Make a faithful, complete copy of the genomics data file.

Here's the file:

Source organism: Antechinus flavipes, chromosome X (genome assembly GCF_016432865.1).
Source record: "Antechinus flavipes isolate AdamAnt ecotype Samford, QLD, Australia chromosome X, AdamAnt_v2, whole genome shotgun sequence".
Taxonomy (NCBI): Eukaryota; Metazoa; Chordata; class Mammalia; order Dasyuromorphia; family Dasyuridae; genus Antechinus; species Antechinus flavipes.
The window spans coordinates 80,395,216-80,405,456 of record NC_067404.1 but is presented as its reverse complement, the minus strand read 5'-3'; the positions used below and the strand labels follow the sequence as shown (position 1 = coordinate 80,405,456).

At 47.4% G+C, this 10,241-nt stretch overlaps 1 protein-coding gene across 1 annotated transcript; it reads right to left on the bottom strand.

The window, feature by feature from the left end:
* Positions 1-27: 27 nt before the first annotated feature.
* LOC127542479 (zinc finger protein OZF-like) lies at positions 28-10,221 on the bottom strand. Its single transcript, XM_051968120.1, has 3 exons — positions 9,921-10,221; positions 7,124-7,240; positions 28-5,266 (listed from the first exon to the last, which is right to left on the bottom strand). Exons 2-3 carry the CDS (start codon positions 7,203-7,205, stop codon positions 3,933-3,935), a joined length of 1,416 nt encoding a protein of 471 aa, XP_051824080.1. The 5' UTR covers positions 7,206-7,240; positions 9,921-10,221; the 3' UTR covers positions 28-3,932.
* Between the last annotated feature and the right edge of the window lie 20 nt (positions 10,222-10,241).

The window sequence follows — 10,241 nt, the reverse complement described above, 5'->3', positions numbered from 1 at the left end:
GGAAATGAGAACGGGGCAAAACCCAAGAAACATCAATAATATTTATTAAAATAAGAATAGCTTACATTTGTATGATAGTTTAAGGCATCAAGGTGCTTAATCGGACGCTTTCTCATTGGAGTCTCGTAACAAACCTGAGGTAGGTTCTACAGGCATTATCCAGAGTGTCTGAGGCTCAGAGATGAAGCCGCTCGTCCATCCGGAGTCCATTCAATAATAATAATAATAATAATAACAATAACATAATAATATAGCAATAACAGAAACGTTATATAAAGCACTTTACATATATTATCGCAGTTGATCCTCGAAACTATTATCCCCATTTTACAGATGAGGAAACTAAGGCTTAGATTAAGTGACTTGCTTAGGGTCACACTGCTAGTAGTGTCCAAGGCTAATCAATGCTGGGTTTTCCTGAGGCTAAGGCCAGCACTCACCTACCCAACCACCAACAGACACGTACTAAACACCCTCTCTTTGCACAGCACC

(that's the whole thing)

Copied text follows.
Source organism: Antechinus flavipes, chromosome X (genome assembly GCF_016432865.1).
Source record: "Antechinus flavipes isolate AdamAnt ecotype Samford, QLD, Australia chromosome X, AdamAnt_v2, whole genome shotgun sequence".
Taxonomy (NCBI): Eukaryota; Metazoa; Chordata; class Mammalia; order Dasyuromorphia; family Dasyuridae; genus Antechinus; species Antechinus flavipes.
The window spans coordinates 80,395,216-80,405,456 of record NC_067404.1 but is presented as its reverse complement, the minus strand read 5'-3'; the positions used below and the strand labels follow the sequence as shown (position 1 = coordinate 80,405,456).

At 47.4% G+C, this 10,241-nt stretch overlaps 1 protein-coding gene across 1 annotated transcript; it reads right to left on the bottom strand.

The window, feature by feature from the left end:
* Positions 1-27: 27 nt before the first annotated feature.
* LOC127542479 (zinc finger protein OZF-like) lies at positions 28-10,221 on the bottom strand. Its single transcript, XM_051968120.1, has 3 exons — positions 9,921-10,221; positions 7,124-7,240; positions 28-5,266 (listed from the first exon to the last, which is right to left on the bottom strand). Exons 2-3 carry the CDS (start codon positions 7,203-7,205, stop codon positions 3,933-3,935), a joined length of 1,416 nt encoding a protein of 471 aa, XP_051824080.1. The 5' UTR covers positions 7,206-7,240; positions 9,921-10,221; the 3' UTR covers positions 28-3,932.
* Between the last annotated feature and the right edge of the window lie 20 nt (positions 10,222-10,241).

The window sequence follows — 10,241 nt, the reverse complement described above, 5'->3', positions numbered from 1 at the left end:
GGAAATGAGAACGGGGCAAAACCCAAGAAACATCAATAATATTTATTAAAATAAGAATAGCTTACATTTGTATGATAGTTTAAGGCATCAAGGTGCTTAATCGGACGCTTTCTCATTGGAGTCTCGTAACAAACCTGAGGTAGGTTCTACAGGCATTATCCAGAGTGTCTGAGGCTCAGAGATGAAGCCGCTCGTCCATCCGGAGTCCATTCAATAATAATAATAATAATAATAACAATAACATAATAATATAGCAATAACAGAAACGTTATATAAAGCACTTTACATATATTATCGCAGTTGATCCTCGAAACTATTATCCCCATTTTACAGATGAGGAAACTAAGGCTTAGATTAAGTGACTTGCTTAGGGTCACACTGCTAGTAGTGTCCAAGGCTAATCAATGCTGGGTTTTCCTGAGGCTAAGGCCAGCACTCACCTACCCAACCACCAACAGACACGTACTAAACACCCTCTCTTTGCACAGCACC